What’s Up Wednesday: Vesak Day, Theatre, & Awkwardness

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What’s new?

Happy Vesak Day!

Singapore is enjoying this midweek public holiday and flocking to their nearest temple to take part in celebrations. I have yet to shower and get dressed so … you know … priorities.

I completely missed writing a WUW last week thanks to my utter laziness. I woke up late and then spent the rest of the afternoon getting ready to go out for the evening. But this wasn’t any normal going out.

I’d treated myself to theatre tickets.

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One Year Later & a Return to Blogging

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It’s been a year.

A whole year since I packed my bags, left Korea, and moved to Singapore.

The last time I properly blogged, I was 3 days in to my new life. I was living in a hotel in the red light district, getting adjusted to the heat and new atmosphere, preparing myself for a new job, hoping & praying that this move would heal my depression, and that I’d eventually find some happiness.

Thirteen months have passed and I’m here to tell you that Singapore has been good to me. Living has been easy and kind to my mind. I feel like me again and I’m enjoying everything I surround myself with.

I love the feel of the sun on my skin every day. I love the ease with which I can get around on this island. I love the sounds of the Singlish ‘lah’, ‘lor’, ‘ah’, and ‘leh’ that roll off the tongues of my neighbours and colleagues. I love that I’ve discovered how good I am at working with children and that it drives me to work hard and give it my all.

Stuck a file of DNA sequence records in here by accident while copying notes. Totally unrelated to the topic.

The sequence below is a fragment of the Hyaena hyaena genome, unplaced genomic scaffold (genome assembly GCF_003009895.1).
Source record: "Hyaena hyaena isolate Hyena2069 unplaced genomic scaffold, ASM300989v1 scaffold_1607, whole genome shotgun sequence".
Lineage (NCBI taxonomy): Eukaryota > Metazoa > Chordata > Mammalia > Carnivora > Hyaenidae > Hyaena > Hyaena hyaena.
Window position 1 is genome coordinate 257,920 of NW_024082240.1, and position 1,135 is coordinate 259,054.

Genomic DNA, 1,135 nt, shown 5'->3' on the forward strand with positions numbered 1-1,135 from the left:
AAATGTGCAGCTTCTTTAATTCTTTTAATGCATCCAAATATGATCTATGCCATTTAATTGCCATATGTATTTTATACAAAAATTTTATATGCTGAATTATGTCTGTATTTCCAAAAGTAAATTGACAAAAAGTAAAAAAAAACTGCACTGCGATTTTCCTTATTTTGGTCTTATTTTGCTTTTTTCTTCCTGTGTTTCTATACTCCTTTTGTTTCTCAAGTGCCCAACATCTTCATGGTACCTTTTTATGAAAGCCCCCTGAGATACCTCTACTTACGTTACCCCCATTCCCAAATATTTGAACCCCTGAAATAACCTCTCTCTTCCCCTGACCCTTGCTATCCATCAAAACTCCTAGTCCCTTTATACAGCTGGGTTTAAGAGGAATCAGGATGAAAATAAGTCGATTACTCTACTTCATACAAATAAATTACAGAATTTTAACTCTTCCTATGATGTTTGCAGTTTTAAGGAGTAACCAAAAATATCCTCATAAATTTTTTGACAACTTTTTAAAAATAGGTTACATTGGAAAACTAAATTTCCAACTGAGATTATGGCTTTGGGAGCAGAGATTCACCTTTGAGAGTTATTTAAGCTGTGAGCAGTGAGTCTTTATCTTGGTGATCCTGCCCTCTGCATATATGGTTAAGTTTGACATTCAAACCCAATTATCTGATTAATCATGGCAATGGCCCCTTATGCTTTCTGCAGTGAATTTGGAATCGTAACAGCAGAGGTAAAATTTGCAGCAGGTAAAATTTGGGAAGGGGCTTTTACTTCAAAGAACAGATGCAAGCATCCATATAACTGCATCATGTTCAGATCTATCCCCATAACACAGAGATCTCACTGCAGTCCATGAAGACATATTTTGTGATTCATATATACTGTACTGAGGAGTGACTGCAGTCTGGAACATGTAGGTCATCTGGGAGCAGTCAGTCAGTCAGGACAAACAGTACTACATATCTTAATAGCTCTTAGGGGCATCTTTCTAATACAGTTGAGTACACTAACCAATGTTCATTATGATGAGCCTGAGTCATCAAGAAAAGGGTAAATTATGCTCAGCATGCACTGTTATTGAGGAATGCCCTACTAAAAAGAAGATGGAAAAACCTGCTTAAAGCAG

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4 TV Shows & Films That Made Me Comfortable About My Sexuality While Growing Up (And 1 That Should Have But Didn’t)

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Three years ago, after a trip to the LGBT Museum in San Francisco, I made the decision to publicly come out to my friends, family, and whoever else should stumble upon this blog. It wasn’t a huge surprise to those close to me; It’s not as though I’d ever hidden it. I had just never taken the opportunity to talk about it so openly.

My sexuality was always something that was just a natural part of me. It was as natural as my having two arms. Or green eyes. It was something I was born with and I didn’t feel the need to scream about it.

But after coming out, I realised how important that declaration is. After hitting the ‘publish’ button on this blog, I sat in fear over what the reaction of those around me would be. I knew most of my loved ones were open-minded but a part of me was still terrified that they’d react in a horrible way.